Scenes are the building blocks of narrative stories. Most good narratives are made up of scenes, that not only drive the unfolding story but also provide context and information. What are the elements of a scene?
- Description: You need to set the scene physically and emotionally. Where are you? What's it look/feel like? Description should be concrete, specific.
- Character: Scenes involve people.
- Dialogue: People interact with each other, within themselves.
- Action: Something happens.
- Point of view: Scenes are told from a point of view. Ominiscient narrator, the view of one of the characters, etc.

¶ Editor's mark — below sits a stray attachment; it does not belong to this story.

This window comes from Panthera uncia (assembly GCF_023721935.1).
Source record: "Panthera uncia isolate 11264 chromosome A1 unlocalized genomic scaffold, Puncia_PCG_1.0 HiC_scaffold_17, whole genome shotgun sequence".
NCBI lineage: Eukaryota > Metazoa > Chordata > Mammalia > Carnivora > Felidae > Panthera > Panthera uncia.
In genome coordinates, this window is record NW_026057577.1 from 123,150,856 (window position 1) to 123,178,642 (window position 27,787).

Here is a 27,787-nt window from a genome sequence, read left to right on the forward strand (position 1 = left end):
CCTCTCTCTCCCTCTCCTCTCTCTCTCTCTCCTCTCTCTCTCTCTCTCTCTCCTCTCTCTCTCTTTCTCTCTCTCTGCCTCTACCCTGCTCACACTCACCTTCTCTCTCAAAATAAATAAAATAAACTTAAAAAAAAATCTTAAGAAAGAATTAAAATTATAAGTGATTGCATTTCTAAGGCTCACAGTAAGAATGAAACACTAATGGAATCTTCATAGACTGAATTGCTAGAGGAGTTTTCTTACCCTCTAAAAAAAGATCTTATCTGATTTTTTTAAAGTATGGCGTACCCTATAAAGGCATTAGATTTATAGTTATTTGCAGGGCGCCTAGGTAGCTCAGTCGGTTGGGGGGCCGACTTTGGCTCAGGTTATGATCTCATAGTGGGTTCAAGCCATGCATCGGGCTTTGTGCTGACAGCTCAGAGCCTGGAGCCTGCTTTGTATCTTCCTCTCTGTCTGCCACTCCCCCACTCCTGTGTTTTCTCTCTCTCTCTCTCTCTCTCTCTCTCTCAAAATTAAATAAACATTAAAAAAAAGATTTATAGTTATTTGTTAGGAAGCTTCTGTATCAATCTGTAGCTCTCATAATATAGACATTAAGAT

- Intimate detail: Intimate detail, the kind the comes from research and/or immersion makes your scene seem real.
Because we tend to use scenes to provide context and information, we often end up with scenes within scenes, and move around within time within a scene. I've broken down Lee Gutkind's account (and reproduced it) below the fold. If you scroll further down, you'll see a sample scene analysis which, if y'all print it out and read it, we can talk about in class. It's not perfect, but as templates go, it's a fundamentally sound one.
Here's Lee Gutkind's description of it, broken down into bullets:
- scenes contain action
- and dialogue; better to overhear dialogue then to use information acquired through direct questioning
- intimate detail; an “intimate” detail is one without which the reader might not know or imagine
Here's what Gutkind actually said:
Writing in Scenes